|| Print ||
|Articles - December 2010|
|Wednesday, November 17, 2010|
General manager Dave Hansen started working at the business in 1981. A friendly, soft-spoken man who himself could have been an extra in that iconic 1960s movie, he points out during a tour of his shop a collection of jackets hung under a stack of rejected leather. A yellow elk-hide jacket stands out from the others. “That one has been to shows all over Japan,” he says. “I’d say it’s worth, oh, $25,000.”
Ross Langlitz was a motorcycle enthusiast who lost much of his right leg to a bike accident in the 1930s. He founded Langlitz Leathers in 1947 in his basement, where he whipped up jackets for friends. By the time Hansen married Langlitz’s daughter, Jackie, in 1981, it was a well-established shop for leather lovers. The shop relies on word of mouth to promote its product.
The word gets around. Sales exploded in the late 1990s following an article in the Wall Street Journal that featured the shop. “We had a backlog for almost two years,” Hansen says. But following the recent recession, sales declined and the average wait time is now around one month. In the past few years, the shop laid off two of its 15 employees. Despite its drop in sales, its custom jackets still attract customers with money to spare. “The top 1% of the world is a lot of people,” Hansen says. When Hansen bought his first Cascade jacket in the early 1970s, it was $75. It now goes for $850.
Before the recession, Langlitz split its business between catalog and drop-in customers; now 80% of business is non-local. These catalog shoppers are from around the globe, most of them Japanese.
Hansen first started selling to the Japanese market in the early 1990s. “Two [Japanese] sailors came into the shop during the Rose Festival one year and bought jackets,” Hansen says, adding that he gets about one-third of his revenue from Japan.
Hansen credits foreign interest in his products to the rebel-without-a-cause Americana image of their jackets. “Folks like old American stuff made by old American companies.”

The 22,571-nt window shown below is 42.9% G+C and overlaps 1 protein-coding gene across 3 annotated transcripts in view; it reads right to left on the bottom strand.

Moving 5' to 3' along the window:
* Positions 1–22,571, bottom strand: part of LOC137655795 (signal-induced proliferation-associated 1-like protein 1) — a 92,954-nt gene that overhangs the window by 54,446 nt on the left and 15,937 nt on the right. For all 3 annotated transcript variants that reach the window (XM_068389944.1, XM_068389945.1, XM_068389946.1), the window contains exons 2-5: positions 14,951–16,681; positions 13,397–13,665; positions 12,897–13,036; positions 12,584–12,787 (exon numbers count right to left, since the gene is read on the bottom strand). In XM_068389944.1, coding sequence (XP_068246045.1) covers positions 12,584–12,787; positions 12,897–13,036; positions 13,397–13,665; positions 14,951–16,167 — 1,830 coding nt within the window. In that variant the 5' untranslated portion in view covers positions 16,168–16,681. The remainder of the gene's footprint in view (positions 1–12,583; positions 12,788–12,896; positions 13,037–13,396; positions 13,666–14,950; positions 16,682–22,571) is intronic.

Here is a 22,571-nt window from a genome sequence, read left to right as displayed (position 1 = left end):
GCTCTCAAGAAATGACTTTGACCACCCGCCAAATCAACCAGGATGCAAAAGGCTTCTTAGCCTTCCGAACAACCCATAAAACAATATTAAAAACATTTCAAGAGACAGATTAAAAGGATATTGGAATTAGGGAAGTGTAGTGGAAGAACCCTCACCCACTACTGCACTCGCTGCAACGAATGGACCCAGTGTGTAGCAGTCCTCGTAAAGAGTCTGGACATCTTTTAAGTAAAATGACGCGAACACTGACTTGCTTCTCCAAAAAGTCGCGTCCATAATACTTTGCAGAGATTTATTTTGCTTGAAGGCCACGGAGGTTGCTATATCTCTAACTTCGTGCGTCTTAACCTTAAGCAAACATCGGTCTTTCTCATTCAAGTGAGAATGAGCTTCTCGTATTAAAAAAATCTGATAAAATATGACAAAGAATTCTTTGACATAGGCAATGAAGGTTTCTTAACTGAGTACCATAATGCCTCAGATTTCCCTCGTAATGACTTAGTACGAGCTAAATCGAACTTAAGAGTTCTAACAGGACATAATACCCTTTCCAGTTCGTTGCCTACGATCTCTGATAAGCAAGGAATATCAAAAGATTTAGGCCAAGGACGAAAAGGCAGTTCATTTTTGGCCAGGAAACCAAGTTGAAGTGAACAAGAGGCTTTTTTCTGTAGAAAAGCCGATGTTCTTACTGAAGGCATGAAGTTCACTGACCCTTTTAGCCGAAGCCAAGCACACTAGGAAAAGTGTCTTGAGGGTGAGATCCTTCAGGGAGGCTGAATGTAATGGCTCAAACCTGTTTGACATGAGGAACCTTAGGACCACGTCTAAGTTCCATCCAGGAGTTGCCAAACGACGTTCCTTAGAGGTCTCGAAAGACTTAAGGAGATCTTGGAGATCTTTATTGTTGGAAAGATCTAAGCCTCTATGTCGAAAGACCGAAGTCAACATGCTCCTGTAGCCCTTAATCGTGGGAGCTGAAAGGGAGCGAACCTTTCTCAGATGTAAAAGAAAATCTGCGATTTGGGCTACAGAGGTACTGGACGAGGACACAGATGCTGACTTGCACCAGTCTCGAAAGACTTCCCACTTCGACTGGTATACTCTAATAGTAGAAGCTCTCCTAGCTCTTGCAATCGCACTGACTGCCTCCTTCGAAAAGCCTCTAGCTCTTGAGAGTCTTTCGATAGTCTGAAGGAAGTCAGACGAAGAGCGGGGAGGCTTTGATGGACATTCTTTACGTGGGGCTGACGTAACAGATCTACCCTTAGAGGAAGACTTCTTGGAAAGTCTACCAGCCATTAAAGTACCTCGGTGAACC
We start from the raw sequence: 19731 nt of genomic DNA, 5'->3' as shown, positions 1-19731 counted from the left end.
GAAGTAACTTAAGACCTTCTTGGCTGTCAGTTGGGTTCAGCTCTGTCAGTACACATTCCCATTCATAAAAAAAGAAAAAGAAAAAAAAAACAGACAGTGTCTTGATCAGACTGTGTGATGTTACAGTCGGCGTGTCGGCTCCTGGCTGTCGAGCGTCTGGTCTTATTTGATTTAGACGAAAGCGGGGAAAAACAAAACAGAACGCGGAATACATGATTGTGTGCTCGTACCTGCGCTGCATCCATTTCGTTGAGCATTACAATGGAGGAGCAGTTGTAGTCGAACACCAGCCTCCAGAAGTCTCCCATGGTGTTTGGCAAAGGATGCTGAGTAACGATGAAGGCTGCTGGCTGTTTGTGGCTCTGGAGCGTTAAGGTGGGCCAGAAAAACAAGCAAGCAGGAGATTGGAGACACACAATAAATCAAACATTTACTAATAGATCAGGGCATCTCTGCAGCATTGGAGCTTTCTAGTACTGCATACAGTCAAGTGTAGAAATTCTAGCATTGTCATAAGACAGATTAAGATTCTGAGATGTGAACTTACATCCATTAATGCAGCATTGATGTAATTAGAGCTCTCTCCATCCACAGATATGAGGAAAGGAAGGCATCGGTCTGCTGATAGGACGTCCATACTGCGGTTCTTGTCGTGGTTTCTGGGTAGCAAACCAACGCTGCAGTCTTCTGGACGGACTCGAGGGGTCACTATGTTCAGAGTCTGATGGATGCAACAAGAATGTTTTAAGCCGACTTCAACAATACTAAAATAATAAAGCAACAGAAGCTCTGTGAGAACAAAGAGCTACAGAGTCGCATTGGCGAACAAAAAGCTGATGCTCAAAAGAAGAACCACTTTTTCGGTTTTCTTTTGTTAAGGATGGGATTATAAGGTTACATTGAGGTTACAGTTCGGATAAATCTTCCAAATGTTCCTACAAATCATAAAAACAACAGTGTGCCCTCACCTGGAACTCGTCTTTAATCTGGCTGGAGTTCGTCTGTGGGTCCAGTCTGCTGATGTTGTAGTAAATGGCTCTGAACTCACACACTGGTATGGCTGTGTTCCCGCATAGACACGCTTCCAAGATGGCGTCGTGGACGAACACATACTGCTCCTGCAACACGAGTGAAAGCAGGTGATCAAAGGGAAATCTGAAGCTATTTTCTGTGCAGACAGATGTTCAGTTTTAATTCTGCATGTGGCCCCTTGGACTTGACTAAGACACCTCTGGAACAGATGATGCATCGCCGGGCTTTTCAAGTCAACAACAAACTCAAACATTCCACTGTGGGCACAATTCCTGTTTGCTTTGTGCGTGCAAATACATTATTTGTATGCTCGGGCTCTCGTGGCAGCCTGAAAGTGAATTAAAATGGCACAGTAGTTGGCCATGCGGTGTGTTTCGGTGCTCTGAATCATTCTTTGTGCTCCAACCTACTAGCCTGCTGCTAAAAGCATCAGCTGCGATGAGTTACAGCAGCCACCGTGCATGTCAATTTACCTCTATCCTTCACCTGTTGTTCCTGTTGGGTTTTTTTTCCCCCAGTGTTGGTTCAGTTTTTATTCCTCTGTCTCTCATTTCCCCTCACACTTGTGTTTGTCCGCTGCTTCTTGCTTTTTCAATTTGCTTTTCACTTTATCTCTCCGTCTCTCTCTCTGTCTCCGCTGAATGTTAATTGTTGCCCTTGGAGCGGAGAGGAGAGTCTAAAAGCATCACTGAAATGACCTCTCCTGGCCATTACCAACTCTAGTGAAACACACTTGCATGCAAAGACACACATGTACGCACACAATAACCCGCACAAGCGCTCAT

Wednesday, July 02, 2014
BY JESSICA RIDGWAY | OB WEB EDITOR
Dress for Success Oregon promotes the economic independence of disadvantaged women by providing professional attire, a network of support and career development tools.
Wednesday, July 09, 2014
BY LINDA BAKER | OB EDITOR
Scott Kveton, the CEO of Urban Airship is taking a leave of absence from the company. As the story continues to unfold, here’s our perspective on a few of the key players.
Monday, July 14, 2014
BY VIVIAN MCINERNY | OB BLOGGER
Some people think Amazon’s winking eye logo is starting to look like a hoodwink.
Thursday, May 29, 2014
The CEO of Axiom EPM, Peri Pierone, and the co-founder of McMenamins, Mike McMenamin, share their recent reads.
Thursday, May 29, 2014
BY JESSICA RIDGWAY
Brad Baker, CEO and co-founder of Works Electric, is a good husband. His wife, an OHSU employee, sought a more efficient way to commute up Marquam “Pill” Hill, so she asked Baker to build a transportation solution.
Thursday, June 26, 2014
Monday, July 14, 2014
BY TERRY "STARBUCKER" ST. MARIE
I really didn’t know that much about angel investing, but I did know a lot about the entrepreneurial spirit.
|The Private 150: Bigger But Leaner|
|The Perfect Food|
|Powerlist: Staffing Firms|
|Taxis Uber Alles?|
|Comcast profit rises 15%|
|American fast food chains snagged by food safety scandal in China|
|Washington volcanoes receive more scientific scrutiny|
|Edward Snowden: Racy photos often shared at NSA|
|Forbes Media to sell majority stake|
|FedEx indicted for delivering illegal prescription drugs|
|Microsoft to cut 18,000 jobs|
Vigilant enters a New Year with a new president.
How George Fox has become one of Oregon's largest private universities.
Forest Grove sees growth in the burgeoning food and beverage scene.
Geffen Mesher is saddened to announce the passing of long-time shareholder, Tom “Mike” Anderson, who died on July 10, 2014, from liver disease diagnosed after recent heart surgery. He was 55 years old.
Fifteen Lane Powell attorneys have been named 2014 “Oregon Super Lawyers,” and another five attorneys have been named as “Oregon Rising Stars” by Super Lawyers magazine.
From its first-ever member forum, to upcoming Board elections, the Oregon-based, non-profit health organization is focused on letting members control their healthcare destiny.